It seems the most realistic or attainable form of VR will come in cardboard form. In secondary schools, most students will have a mobile phone and Google Cardboard, for example, cost about £5 each, which is a long way off other options. 

Credit: iStock/Izabela Habur

How could augmented reality be used in education?

Augmented reality overlays computer-generated images and videos on a real-time environment by using markers such as a movement, barcode or physical object that will act as a trigger and a method of interaction that the user is seeing ‘on screen’.

In most cases, lessons revolve around a certain textbook and augmented reality could enable its images to ‘pop out’ and make the textbook become an interactive lesson.

Many schools across the UK offer tablets to students and these tablets (or even their own smartphones) could be placed over images in the book enabling it to provide an AR ‘video’ the student.

For example, biology students studying the human circulatory system could place their device over a textbook image and see the heart move and show in great detail how blood is pumped around the body. And this is likely to improve students concentration and enthusiasm.

Keeping practicalities in mind, AR will offer more accessibility to a broader range of schools, as the technology itself is easier to implement within the classroom. Once established (i.e. sufficient AR-enabled textbooks and apps are created), AR should be much cheaper to implement across schools with limited budgets.

So, AR might be the better choice for schools that don’t want to commit to full VR headsets and VR capable PCs.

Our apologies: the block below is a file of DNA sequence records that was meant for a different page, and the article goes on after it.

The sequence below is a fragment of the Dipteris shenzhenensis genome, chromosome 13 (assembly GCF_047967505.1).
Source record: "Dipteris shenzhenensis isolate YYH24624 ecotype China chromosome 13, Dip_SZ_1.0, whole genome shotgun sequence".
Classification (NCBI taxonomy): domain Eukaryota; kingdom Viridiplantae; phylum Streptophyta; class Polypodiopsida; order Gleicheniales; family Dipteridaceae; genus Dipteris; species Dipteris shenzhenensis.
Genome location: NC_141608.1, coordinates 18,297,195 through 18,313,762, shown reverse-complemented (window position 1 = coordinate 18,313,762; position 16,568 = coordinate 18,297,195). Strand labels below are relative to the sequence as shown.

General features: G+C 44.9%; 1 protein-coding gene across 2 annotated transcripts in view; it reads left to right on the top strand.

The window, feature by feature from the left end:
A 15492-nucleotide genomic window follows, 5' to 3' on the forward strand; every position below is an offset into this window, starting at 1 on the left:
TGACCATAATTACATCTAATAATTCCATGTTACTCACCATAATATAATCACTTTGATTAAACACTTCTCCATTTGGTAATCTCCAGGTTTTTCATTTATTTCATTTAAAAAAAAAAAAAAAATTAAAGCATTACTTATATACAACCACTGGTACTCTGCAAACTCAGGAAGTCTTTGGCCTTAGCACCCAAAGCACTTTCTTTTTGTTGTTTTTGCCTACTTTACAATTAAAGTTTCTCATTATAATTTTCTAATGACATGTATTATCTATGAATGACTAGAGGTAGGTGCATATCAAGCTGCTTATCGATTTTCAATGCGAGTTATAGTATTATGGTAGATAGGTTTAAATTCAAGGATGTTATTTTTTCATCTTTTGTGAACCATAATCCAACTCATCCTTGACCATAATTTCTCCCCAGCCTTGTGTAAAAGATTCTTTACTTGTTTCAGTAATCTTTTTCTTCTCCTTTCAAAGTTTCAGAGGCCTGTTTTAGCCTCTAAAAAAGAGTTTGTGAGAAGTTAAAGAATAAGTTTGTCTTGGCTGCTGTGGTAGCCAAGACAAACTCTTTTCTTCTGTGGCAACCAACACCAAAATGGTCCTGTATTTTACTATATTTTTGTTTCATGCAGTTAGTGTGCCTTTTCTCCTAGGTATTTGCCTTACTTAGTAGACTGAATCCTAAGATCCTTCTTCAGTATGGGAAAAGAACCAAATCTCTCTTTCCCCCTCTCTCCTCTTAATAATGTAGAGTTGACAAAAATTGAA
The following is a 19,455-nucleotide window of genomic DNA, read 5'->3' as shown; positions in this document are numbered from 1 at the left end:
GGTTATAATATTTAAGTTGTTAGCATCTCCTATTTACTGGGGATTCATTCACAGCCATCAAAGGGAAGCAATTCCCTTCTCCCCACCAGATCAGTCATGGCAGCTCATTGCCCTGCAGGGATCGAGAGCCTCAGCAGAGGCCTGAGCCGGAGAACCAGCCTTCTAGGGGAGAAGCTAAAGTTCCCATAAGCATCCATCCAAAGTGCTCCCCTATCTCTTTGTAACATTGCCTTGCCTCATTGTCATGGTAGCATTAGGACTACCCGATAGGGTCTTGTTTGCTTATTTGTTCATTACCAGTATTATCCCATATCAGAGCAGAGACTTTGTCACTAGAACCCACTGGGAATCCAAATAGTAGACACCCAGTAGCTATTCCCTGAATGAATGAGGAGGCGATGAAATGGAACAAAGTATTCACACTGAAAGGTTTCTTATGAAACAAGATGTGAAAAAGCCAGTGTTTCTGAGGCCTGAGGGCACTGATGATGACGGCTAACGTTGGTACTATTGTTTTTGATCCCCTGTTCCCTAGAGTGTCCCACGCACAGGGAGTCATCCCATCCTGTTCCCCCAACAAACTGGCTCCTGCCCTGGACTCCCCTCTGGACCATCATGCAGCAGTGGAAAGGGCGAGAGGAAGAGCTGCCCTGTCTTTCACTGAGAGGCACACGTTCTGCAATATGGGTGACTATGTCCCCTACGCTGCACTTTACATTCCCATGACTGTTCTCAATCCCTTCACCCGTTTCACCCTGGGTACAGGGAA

But AR isn’t just limited to the classroom. The potential for its use on class trips and at home is another thing that augmented reality can provide that VR cannot.

For example, teachers could provide a homework sheet with ‘markers’ on them for students to use with their smartphones at home.

While cost is a running theme when implementing VR, AR and MR, it's an important factor, and in some school the most important metric. Once AR materials (books, task sheets, textbooks and more) are set up and the apps and content is made, implementing AR is a pretty cheap option for children with smartphones or schools offering tablets. 

It's likely that a subscription AR package will be used by schools to get curriculum-based AR apps and in theory the benefits to learning are huge. The only question is when is this going to happen?

How could mixed reality be used in education?

Mixed reality, put simply, is a mix between real life and virtual worlds, sometimes described as a mix between VR and AR and augmented virtuality (AV).

Products like Microsoft’s HoloLens offer enterprise mixed reality, with HoloLens claiming it to be the ‘first self-contained, holographic computer’.